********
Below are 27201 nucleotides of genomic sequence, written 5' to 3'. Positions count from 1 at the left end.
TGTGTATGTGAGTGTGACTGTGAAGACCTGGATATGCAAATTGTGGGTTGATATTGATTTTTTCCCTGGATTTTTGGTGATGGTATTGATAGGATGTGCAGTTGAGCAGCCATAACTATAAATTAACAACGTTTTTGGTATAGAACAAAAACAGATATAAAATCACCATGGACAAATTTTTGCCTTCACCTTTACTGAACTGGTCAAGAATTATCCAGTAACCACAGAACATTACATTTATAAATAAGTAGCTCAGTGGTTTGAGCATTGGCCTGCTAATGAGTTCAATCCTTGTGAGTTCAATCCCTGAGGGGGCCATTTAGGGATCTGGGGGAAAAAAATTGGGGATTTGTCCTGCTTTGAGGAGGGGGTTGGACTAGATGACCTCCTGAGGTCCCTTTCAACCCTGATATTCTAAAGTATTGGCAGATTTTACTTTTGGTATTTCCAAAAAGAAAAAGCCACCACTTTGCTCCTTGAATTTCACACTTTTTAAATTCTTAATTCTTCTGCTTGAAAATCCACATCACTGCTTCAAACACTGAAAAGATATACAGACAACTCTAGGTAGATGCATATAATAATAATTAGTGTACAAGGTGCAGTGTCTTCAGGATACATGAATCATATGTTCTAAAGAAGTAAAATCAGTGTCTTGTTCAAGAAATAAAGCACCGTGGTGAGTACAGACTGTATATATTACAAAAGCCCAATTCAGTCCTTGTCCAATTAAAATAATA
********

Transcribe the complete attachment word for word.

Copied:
Below are 27201 nucleotides of genomic sequence, written 5' to 3'. Positions count from 1 at the left end.
TGTGTATGTGAGTGTGACTGTGAAGACCTGGATATGCAAATTGTGGGTTGATATTGATTTTTTCCCTGGATTTTTGGTGATGGTATTGATAGGATGTGCAGTTGAGCAGCCATAACTATAAATTAACAACGTTTTTGGTATAGAACAAAAACAGATATAAAATCACCATGGACAAATTTTTGCCTTCACCTTTACTGAACTGGTCAAGAATTATCCAGTAACCACAGAACATTACATTTATAAATAAGTAGCTCAGTGGTTTGAGCATTGGCCTGCTAATGAGTTCAATCCTTGTGAGTTCAATCCCTGAGGGGGCCATTTAGGGATCTGGGGGAAAAAAATTGGGGATTTGTCCTGCTTTGAGGAGGGGGTTGGACTAGATGACCTCCTGAGGTCCCTTTCAACCCTGATATTCTAAAGTATTGGCAGATTTTACTTTTGGTATTTCCAAAAAGAAAAAGCCACCACTTTGCTCCTTGAATTTCACACTTTTTAAATTCTTAATTCTTCTGCTTGAAAATCCACATCACTGCTTCAAACACTGAAAAGATATACAGACAACTCTAGGTAGATGCATATAATAATAATTAGTGTACAAGGTGCAGTGTCTTCAGGATACATGAATCATATGTTCTAAAGAAGTAAAATCAGTGTCTTGTTCAAGAAATAAAGCACCGTGGTGAGTACAGACTGTATATATTACAAAAGCCCAATTCAGTCCTTGTCCAATTAAAATAATA